Stitch N’ Bitch

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My first hand-stitched book.

Awhile back I attended a conference on how to make hand-made books.   Focus on Book Arts  (https://focusonbookarts.org/)  offered many classes on hand-made books —  how to fold, structure, stitch, and bind, as well as exotic techniques for the more advanced attendees  (Chinese Thread Books, Pop-Up structures for miniature books, Jacob’s Ladder book structure, etc.).

FOBA was a great environment for learning and sharing skills and experience with like-minded “arteests.”  I am still in touch with a few of them.

Thanks to FOBA  (and my independent urge to try new things) I have a formidable stash of content for the inside pages of a hand-made book. My grandfather the Trainman seems to admonish me for not memorializing him yet in a bound book.  He, along with my poems and other family vintage photos that I transferred onto fabric, remain buried in shoe boxes and plastic bins.

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I feel some angst over all of this material.  Why, out of all the FOBA classes that were available to me, did I avoid learning to structure a book to incorporate these scraps from the past?  I have toyed with the idea of  rendering them in PhotoShop and Lightroom and digitizing them into a book via blurb.com.

At some point, I may try that.  But at present,  I have fancy ideas that conflict with the idea of using an on-line service to build this book.

Me and my fancy brain.

My mind wanders back to 1970 and Mrs. Kane’s Home Economics sewing class.  Ah, if it weren’t for those memories, I might have happily enrolled in FOBA’s book stitching classes and by now would have a more permanent memorial to the ancestors.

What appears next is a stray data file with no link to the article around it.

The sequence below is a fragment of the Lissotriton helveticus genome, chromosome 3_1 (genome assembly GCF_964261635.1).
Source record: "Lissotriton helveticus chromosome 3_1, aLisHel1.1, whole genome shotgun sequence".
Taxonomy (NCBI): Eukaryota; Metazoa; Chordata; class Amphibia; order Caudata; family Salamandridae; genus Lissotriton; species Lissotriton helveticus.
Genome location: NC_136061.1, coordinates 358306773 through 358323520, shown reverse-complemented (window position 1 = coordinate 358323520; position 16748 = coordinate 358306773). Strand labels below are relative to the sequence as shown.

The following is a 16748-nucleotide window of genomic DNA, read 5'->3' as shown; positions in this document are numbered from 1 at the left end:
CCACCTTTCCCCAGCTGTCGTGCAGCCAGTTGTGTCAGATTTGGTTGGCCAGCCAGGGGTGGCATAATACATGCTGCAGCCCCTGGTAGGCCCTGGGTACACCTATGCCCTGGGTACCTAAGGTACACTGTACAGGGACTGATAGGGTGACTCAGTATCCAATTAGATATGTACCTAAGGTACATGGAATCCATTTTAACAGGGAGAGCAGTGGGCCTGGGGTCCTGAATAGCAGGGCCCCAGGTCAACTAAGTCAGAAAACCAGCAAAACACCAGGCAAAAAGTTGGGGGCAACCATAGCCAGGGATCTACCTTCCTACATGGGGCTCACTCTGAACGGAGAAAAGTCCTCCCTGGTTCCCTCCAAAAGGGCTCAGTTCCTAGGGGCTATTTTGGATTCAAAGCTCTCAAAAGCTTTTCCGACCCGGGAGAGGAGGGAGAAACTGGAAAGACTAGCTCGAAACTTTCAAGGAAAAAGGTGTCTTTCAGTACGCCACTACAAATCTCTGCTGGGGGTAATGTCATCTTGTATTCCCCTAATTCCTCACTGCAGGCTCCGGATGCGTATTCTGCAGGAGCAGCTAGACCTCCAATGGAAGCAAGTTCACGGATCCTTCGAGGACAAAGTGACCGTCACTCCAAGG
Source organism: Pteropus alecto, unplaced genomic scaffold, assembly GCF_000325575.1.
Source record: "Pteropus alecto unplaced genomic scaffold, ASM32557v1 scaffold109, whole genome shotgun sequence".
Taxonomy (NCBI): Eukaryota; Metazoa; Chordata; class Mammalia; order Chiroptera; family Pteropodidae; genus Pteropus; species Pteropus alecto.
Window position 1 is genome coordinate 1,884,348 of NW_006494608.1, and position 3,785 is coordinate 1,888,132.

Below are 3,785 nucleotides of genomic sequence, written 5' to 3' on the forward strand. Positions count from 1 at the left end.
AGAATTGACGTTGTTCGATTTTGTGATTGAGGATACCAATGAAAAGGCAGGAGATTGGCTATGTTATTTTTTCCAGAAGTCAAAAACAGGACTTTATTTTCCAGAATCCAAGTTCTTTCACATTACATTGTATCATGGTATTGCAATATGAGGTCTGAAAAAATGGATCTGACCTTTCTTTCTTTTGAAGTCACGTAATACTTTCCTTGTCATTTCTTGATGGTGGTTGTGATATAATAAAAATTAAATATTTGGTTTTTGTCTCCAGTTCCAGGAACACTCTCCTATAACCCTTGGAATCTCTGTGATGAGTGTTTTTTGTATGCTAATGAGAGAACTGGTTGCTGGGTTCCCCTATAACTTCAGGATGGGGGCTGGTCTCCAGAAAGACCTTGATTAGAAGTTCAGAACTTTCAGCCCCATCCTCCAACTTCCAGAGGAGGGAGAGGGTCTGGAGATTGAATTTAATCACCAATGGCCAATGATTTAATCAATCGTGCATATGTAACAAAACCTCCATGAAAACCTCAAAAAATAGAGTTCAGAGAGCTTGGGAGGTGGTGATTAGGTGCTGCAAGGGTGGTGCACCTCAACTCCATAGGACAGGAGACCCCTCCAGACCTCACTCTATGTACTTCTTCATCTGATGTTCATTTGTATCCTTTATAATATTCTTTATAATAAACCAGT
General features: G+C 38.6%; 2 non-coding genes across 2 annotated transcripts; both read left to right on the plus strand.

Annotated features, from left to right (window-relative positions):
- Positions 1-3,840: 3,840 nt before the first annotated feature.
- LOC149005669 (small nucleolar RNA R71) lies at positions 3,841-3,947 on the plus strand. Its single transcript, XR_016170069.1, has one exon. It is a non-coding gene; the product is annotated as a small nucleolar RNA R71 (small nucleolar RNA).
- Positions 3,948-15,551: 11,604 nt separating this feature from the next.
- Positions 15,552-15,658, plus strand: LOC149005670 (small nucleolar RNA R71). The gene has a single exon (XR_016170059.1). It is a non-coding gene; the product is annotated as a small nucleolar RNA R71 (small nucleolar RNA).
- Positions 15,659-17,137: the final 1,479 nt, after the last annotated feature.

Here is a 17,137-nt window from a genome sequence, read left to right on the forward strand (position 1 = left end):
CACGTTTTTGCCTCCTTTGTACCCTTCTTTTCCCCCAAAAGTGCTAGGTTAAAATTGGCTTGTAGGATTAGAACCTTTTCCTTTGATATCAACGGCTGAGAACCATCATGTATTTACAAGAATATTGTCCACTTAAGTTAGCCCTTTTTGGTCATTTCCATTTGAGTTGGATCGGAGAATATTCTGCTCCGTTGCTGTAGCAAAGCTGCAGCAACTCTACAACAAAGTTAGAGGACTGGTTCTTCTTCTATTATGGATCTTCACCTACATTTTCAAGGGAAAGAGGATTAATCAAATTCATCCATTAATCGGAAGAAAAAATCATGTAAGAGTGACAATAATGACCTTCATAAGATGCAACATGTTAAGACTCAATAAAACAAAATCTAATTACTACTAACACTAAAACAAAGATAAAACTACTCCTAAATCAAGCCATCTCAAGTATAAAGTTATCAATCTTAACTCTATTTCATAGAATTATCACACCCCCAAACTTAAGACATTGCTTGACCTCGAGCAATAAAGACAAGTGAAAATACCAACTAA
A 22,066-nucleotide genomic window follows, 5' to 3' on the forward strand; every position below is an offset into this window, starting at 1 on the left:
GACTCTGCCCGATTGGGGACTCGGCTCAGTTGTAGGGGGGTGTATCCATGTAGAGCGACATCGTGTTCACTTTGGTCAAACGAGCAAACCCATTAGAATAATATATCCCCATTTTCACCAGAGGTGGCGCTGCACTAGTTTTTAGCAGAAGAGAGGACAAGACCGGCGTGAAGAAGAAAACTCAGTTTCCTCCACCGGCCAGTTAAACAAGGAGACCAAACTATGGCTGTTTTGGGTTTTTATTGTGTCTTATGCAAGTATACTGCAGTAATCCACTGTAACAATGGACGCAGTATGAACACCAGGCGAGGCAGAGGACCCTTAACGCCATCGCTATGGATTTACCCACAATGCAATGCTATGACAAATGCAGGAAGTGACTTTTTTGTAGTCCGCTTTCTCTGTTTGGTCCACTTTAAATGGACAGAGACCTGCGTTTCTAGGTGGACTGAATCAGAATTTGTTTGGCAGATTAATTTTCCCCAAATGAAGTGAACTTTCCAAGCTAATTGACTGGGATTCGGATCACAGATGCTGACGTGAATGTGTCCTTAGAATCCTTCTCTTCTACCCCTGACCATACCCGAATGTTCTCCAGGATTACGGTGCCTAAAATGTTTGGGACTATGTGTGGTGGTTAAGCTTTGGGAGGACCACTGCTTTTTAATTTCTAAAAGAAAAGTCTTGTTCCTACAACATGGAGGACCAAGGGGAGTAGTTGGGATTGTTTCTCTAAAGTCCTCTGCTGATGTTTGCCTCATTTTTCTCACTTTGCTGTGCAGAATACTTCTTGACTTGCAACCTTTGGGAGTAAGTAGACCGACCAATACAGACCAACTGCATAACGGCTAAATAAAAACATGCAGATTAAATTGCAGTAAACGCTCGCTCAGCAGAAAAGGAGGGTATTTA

No … wait. It wasn’t Mrs. Kane’s class. It was the sewing machine that my Father won at a Knights of Columbus raffle, the machine with the bobbin from hell.  It tangled incessantly and I never finished making a basic shift dress.

Oh what a web I weave … it was Mrs. Kane and my Father.

I now have a workable Pfaff sewing machine and make things like curtain valances and pillows. But I still have a love-hate relationship with sewing.

So recently I reached out to a friend I made at FOBA, Jackie, who in my eyes is the Queen of Book Structure and Stitchery.  Jackie covers books in cloth and paper and knows accordion folds, Coptic and long stitches, and even Japanese book binding.  She is a marvel.

“Sure, come over,” she said.  “We’ll each make a long-stitch book.”

I was successful — if you consider six hours of intense neocortex work (“first you fold the paper in half, then you fold it in quarters…after that you create five signature pages…we put them in the bookbinding cradle…watch out for the thread catching in the wrong hole”) to be worth it compared to a few hours of PhotoShop,

Let me get back to you on that.

Though the feather-papered book is very pretty and I want to write poems in its pages, I envision the ancestors in more of a parchment/sepia design.

I’ll probably stitch n’ bitch till the cows come home.

 

 

Spooked

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Well rattle my bones and shiver my spine,
‘tis Halloween and the witches are flyin’.
They cackle and hasten to mount their brooms,
ride high over rooftops and leaning old tombs.

Ghosts haunt at night and jack o’lanterns wink,
bats fly by radar, watchful owls never blink.
Werewolves and mummies and even giraffes
trick-or-treat on doorsteps; costumed kids have laughs.

But who’s to say, when the full moon beams bright,
that vampires don’t search for a neck to bite.
So please listen up if you hear a wolf howl,
it could be Count Dracula out on the prowl.

If I’ve scared you, I’m sorry, but it’s All Hallow’s Eve,